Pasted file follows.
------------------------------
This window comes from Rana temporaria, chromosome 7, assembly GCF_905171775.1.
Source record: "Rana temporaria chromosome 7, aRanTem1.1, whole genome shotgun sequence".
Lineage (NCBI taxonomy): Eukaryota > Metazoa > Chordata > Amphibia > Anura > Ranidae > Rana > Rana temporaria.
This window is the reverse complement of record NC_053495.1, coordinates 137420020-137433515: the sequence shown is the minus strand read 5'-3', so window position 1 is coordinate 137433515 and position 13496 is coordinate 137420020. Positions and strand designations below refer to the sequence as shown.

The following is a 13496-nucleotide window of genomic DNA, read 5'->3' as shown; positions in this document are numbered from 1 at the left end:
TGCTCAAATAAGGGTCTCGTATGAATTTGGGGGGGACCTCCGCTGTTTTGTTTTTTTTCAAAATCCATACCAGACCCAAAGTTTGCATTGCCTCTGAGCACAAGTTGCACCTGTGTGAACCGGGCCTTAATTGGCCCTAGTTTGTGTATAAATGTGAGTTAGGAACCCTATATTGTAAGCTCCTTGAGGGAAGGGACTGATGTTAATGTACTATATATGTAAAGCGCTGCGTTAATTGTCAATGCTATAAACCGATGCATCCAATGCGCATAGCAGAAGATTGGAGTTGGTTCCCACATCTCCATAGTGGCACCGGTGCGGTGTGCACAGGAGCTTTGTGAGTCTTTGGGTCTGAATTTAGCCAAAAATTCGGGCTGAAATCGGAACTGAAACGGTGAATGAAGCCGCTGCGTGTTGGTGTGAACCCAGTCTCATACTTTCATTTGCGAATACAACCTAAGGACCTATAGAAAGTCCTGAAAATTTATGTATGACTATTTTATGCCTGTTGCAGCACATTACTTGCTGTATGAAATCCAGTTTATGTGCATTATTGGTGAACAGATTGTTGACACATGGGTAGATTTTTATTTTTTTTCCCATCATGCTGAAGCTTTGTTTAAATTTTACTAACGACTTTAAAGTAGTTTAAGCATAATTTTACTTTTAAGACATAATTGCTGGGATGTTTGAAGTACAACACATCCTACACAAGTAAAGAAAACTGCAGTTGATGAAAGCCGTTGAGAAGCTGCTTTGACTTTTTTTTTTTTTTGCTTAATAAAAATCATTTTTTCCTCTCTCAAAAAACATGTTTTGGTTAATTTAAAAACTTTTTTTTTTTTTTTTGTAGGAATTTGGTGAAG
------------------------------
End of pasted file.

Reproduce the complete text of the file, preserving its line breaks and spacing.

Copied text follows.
This window comes from Rana temporaria, chromosome 7, assembly GCF_905171775.1.
Source record: "Rana temporaria chromosome 7, aRanTem1.1, whole genome shotgun sequence".
Lineage (NCBI taxonomy): Eukaryota > Metazoa > Chordata > Amphibia > Anura > Ranidae > Rana > Rana temporaria.
This window is the reverse complement of record NC_053495.1, coordinates 137420020-137433515: the sequence shown is the minus strand read 5'-3', so window position 1 is coordinate 137433515 and position 13496 is coordinate 137420020. Positions and strand designations below refer to the sequence as shown.

The following is a 13496-nucleotide window of genomic DNA, read 5'->3' as shown; positions in this document are numbered from 1 at the left end:
TGCTCAAATAAGGGTCTCGTATGAATTTGGGGGGGACCTCCGCTGTTTTGTTTTTTTTCAAAATCCATACCAGACCCAAAGTTTGCATTGCCTCTGAGCACAAGTTGCACCTGTGTGAACCGGGCCTTAATTGGCCCTAGTTTGTGTATAAATGTGAGTTAGGAACCCTATATTGTAAGCTCCTTGAGGGAAGGGACTGATGTTAATGTACTATATATGTAAAGCGCTGCGTTAATTGTCAATGCTATAAACCGATGCATCCAATGCGCATAGCAGAAGATTGGAGTTGGTTCCCACATCTCCATAGTGGCACCGGTGCGGTGTGCACAGGAGCTTTGTGAGTCTTTGGGTCTGAATTTAGCCAAAAATTCGGGCTGAAATCGGAACTGAAACGGTGAATGAAGCCGCTGCGTGTTGGTGTGAACCCAGTCTCATACTTTCATTTGCGAATACAACCTAAGGACCTATAGAAAGTCCTGAAAATTTATGTATGACTATTTTATGCCTGTTGCAGCACATTACTTGCTGTATGAAATCCAGTTTATGTGCATTATTGGTGAACAGATTGTTGACACATGGGTAGATTTTTATTTTTTTTCCCATCATGCTGAAGCTTTGTTTAAATTTTACTAACGACTTTAAAGTAGTTTAAGCATAATTTTACTTTTAAGACATAATTGCTGGGATGTTTGAAGTACAACACATCCTACACAAGTAAAGAAAACTGCAGTTGATGAAAGCCGTTGAGAAGCTGCTTTGACTTTTTTTTTTTTTTGCTTAATAAAAATCATTTTTTCCTCTCTCAAAAAACATGTTTTGGTTAATTTAAAAACTTTTTTTTTTTTTTTTGTAGGAATTTGGTGAAG